Home' Trinidad and Tobago Guardian : September 7th 2013 Contents A11
Saturday, September 7, 2013 www.guardian.co.tt Guardian
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SKYON POLYCARBONATE AWNINGS
The Syrian consul to T&T has
given full backing to Syrian pres-
ident Bashar al-Assad and decried
the possibility of US military inter-
vention under the banner of
democracy as a sham, saying the
security of Israel was the US only
concern in the conflict.
Marwan Yousef claimed the west-
ern media had given a distorted view
of the civil war in Syria and its caus-
es.He said life in large areas of Syria
away from the fighting zones con-
tinued as normal and claimed rebel
fighters in the country comprised
mostly foreign-paid Islamist mer-
cenaries from Tunisia, Lebanon, Jor-
dan, Libya, Egypt, Chechnya and
In an interview with the T&T
Guardian at the Syrian Consulate in
Arima, Yousef, who has lived here
for 30 years and last visited Syria in
November 2011, was joined by
another member of the consulate,
Ramzi Atteih, and Syrian national
Thaer Horani, who has lived in T&T
for 15 years and spent July and August
with family in Talkalakh, Syria, about
an hour s drive from Homs, the epi-
centre of fighting that has claimed
over 100,000 lives.
All three, like most of the Syrian
community based in T&T, are Chris-
tians hailing from the area west of
Homs, made up of 43 Christian vil-
lages. All have families living in the
war-torn country with whom they
are in communication, through
WhatsApp Messenger and texting
on an hourly basis. All have begged
their families to come and live in
T&T but they have refused to leave,
saying they would rather stay and
die instead of fleeing.
Of the 14 regions of Syria, Yousef
said, only three were "hot zones"
where fighting was occurring. The
"whole length of the Syrian coast,
Latakia, Tartus, Baniyas... life is nor-
mal, they don t even think about the
Asked how the current impasse
was affecting the Syrian T&T com-
munity, Yousef responded:
"We have strong family ties. We
cannot expect to be unaffected by
this human tragedy. Two weeks ago,
20 Syrians from our villages were
slaughtered by Islamic terrorists,
including an 18-year-old girl from
Amar who went to a restaurant to
celebrate a Christian festival.
"We, the Syrians of the Caribbean,
are caught up in this human tragedy,
and we long for the day peace will
return to our homeland."
On the military intervention advo-
cated by US President Barack
Obama, the whole world was against
it, Yousef said.
"You can t solve a crisis by more
deaths and more bombing. Tell me
what s the logic? Obama said he
wants to strike Assad and degrade
him, yet he doesn t want to remove
him from power, so what does that
mean? What does it achieve?"
He claimed that while the Syrian
community in T&T were not all unit-
ed on their view of the ongoing con-
flict, 90 per cent of the community
supported Assad. He based this esti-
mate on conversations with individ-
uals and at community meetings.
Within Syria, he said, Assad
retained the support of over 70 per
cent of the population.
Horani returned from Syria ten
days ago after visiting his family in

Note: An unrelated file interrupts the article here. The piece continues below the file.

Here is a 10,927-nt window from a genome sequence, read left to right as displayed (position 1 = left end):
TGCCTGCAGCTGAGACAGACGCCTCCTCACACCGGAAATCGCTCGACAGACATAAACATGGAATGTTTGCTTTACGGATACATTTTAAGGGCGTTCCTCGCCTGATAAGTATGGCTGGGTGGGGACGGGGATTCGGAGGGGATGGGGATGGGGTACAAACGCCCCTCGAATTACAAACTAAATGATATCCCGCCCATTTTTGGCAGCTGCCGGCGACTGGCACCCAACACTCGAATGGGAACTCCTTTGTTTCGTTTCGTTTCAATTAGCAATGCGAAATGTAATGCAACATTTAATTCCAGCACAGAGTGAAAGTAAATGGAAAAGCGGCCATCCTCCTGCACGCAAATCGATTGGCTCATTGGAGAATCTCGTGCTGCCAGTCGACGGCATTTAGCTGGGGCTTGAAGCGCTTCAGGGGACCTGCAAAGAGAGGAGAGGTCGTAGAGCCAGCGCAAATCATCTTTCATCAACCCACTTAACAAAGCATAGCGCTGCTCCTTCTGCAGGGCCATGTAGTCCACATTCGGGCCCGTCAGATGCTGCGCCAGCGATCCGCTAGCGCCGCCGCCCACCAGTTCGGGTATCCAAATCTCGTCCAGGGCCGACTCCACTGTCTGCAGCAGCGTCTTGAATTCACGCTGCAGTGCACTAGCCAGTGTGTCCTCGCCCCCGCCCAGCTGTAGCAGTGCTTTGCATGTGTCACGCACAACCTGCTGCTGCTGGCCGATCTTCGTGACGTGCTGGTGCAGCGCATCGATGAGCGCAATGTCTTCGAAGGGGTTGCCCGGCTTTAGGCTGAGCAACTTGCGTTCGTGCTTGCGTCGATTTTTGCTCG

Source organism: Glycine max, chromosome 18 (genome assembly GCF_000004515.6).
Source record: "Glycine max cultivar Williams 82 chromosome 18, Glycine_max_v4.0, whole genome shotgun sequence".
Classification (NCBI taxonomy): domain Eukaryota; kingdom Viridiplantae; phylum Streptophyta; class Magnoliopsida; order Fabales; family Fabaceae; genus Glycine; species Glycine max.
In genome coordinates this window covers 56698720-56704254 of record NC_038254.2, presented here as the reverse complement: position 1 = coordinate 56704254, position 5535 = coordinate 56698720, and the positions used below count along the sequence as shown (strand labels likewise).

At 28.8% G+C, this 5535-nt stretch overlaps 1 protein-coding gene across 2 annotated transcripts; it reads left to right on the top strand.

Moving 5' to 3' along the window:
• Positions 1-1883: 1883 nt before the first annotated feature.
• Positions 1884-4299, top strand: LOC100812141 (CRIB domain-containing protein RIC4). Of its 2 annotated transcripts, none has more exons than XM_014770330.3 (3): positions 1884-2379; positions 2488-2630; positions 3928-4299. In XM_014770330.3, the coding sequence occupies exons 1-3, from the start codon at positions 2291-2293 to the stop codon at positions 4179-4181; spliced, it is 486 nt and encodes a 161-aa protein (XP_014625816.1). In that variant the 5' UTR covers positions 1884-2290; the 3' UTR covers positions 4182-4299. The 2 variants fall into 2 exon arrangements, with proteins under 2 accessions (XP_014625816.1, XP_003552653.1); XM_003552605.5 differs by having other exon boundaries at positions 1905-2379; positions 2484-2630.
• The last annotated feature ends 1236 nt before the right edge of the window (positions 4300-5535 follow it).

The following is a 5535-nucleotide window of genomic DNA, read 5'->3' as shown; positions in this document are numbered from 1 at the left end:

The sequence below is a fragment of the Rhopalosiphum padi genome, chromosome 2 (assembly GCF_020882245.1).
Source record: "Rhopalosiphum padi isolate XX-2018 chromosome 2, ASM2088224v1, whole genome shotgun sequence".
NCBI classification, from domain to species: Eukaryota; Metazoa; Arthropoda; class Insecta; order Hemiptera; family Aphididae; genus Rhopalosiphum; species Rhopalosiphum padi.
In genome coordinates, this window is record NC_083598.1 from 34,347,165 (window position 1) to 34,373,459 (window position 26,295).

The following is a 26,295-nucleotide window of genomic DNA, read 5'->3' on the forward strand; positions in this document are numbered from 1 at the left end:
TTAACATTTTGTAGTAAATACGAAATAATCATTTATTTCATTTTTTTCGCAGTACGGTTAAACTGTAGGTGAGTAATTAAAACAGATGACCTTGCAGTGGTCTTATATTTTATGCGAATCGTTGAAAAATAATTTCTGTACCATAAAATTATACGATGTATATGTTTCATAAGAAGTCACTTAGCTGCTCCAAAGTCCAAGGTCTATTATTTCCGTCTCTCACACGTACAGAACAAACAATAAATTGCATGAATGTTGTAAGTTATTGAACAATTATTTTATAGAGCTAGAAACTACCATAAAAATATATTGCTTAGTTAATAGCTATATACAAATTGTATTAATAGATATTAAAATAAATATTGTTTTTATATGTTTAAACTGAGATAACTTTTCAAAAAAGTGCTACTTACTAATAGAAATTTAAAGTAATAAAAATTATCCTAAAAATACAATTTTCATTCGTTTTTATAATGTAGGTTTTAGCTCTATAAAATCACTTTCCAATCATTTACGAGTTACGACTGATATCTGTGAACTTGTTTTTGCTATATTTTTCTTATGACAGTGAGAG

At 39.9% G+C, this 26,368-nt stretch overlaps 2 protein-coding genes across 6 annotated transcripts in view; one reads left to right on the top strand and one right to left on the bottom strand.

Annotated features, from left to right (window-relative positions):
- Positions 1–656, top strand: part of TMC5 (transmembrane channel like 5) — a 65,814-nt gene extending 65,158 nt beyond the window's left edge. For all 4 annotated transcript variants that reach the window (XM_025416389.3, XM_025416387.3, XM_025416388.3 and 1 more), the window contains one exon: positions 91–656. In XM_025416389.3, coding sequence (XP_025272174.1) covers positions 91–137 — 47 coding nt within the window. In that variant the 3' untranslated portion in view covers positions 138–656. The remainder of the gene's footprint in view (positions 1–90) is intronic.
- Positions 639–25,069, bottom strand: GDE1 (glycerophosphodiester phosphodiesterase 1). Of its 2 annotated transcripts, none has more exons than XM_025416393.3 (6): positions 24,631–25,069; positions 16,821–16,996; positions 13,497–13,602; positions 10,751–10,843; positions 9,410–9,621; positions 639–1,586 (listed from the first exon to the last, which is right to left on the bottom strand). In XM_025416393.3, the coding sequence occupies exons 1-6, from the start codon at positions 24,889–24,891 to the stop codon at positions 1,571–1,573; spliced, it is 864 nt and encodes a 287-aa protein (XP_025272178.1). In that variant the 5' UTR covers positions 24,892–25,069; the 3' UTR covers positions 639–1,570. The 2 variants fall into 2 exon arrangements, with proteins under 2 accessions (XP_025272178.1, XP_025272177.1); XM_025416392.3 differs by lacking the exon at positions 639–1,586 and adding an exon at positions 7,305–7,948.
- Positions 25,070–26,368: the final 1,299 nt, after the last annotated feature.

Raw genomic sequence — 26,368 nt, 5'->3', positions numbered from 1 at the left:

Talkalakh in the Homs region. Asked
what it was like there, Horani said,
"It was very bad, the fighting. The
army tries to help the people, but
the rebels are trying to kill the people
and the army. The rebels control
some of the areas, it s not safe.
They ve killed about 13 per cent of
the population of my town. My first
cousin was killed by a sniper."
He said the majority of the rebels
fighting in the area were not Syrians
but external fighters being smuggled
across the Turkish border.
Atteih, who has lived in T&T since
1990, said, "Those who are killing
Syrians are not from Syria. There
are some Syrians involved with the
rebels but mostly outsiders. From
day one the Syrian army was trying
to defend itself. Why are outsiders
coming to Syria to kill innocent peo-
All three made gruesome claims
about the rebels, saying they were
"cutting heads off, eating hearts,
eating livers. All kinds of nonsense.
Everybody has seen it, everybody
knows about it."
Before the war began, Yousef said,
30 T&T Syrians a year applied for
visas to visit family. This figure had
dropped to one or two a year, since
visas to travel through Europe had
become difficult to obtain and air
routes from T&T to Syria were
restricted. Horani flew to London,
then Beirut, then took a taxi across
the border. Other routes involve
flights via Cuba, Russia and Pana-
Atteih said, "Whatever the people
asked of Assad, political reform, press
freedom---he delivered. Everything
has changed completely."
Asked what he saw as the solution
to the crisis, Yousef said US strikes
would simply escalate the problem.
He said Saudi Arabia and Qatar must
stop assisting the rebel movement
financially and supplying them with
weapons and Turkey must protect
its border with Syria, where, he
claimed, foreign rebel fighters were
entering the country.
"Being a mercenary is a paid job,
like hiring a painter or driver. When
you pay him he doesn t care who he
is killing. He doesn t care if it s a
woman, child, old people," the consul
Syrian consul for T&T Marwan Yousef stands in front of a portrait of president Bashar Al-Assad and points to a
wall of notable members of the Syrian community in T&T at his office in Arima, on Wednesday.
PHOTO: ABRAHAM DIAZ
Syria crisis a human tragedy
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